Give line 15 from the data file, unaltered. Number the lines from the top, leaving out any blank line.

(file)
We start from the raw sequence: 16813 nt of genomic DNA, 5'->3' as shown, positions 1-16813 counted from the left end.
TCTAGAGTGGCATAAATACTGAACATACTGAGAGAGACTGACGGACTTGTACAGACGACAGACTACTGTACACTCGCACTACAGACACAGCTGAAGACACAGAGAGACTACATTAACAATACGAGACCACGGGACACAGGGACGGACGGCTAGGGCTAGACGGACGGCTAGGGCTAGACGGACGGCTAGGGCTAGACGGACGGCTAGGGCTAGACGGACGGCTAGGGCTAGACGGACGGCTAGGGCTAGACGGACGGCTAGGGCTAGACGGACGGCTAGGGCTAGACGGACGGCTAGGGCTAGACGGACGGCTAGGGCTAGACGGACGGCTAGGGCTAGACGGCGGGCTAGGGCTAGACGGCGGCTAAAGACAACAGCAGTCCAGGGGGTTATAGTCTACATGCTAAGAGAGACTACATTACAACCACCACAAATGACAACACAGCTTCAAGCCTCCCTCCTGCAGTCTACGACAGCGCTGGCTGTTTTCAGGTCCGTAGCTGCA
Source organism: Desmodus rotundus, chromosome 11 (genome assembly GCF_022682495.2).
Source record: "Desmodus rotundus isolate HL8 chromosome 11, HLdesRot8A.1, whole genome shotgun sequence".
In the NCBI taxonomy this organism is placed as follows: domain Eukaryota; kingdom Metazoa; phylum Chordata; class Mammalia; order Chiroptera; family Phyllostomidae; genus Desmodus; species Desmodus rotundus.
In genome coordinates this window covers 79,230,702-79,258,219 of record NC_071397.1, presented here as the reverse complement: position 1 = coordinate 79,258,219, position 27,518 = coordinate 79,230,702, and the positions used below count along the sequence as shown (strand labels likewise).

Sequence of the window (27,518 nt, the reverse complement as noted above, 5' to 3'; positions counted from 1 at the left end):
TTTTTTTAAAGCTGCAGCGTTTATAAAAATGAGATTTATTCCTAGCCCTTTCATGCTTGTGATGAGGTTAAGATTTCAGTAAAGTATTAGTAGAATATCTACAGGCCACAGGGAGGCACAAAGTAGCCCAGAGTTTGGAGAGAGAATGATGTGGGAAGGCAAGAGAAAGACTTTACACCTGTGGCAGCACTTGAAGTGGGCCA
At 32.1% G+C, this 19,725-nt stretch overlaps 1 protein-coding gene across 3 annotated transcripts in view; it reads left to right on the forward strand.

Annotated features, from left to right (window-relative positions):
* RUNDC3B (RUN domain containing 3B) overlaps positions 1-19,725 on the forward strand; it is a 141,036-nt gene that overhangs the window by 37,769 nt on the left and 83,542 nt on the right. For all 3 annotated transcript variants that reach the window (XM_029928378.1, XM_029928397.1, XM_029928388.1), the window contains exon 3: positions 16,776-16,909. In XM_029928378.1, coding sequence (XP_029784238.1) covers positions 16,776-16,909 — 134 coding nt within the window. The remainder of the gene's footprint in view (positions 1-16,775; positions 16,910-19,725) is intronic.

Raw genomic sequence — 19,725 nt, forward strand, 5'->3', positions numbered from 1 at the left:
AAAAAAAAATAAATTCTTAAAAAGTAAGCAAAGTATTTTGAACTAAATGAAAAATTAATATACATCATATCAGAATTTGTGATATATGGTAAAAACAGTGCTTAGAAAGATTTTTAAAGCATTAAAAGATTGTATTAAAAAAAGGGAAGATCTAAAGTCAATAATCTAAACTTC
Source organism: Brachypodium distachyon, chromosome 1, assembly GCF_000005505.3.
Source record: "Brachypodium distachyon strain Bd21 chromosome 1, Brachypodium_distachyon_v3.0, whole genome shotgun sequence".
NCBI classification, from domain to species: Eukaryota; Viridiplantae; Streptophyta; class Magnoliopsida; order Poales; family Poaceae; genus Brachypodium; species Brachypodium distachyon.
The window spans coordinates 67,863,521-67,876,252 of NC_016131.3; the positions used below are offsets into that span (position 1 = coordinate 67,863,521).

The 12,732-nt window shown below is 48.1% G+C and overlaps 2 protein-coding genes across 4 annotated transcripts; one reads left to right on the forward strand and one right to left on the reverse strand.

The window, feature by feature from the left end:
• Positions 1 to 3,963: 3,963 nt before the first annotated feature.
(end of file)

Source record: "Brachypodium distachyon strain Bd21 chromosome 1, Brachypodium_distachyon_v3.0, whole genome shotgun sequence".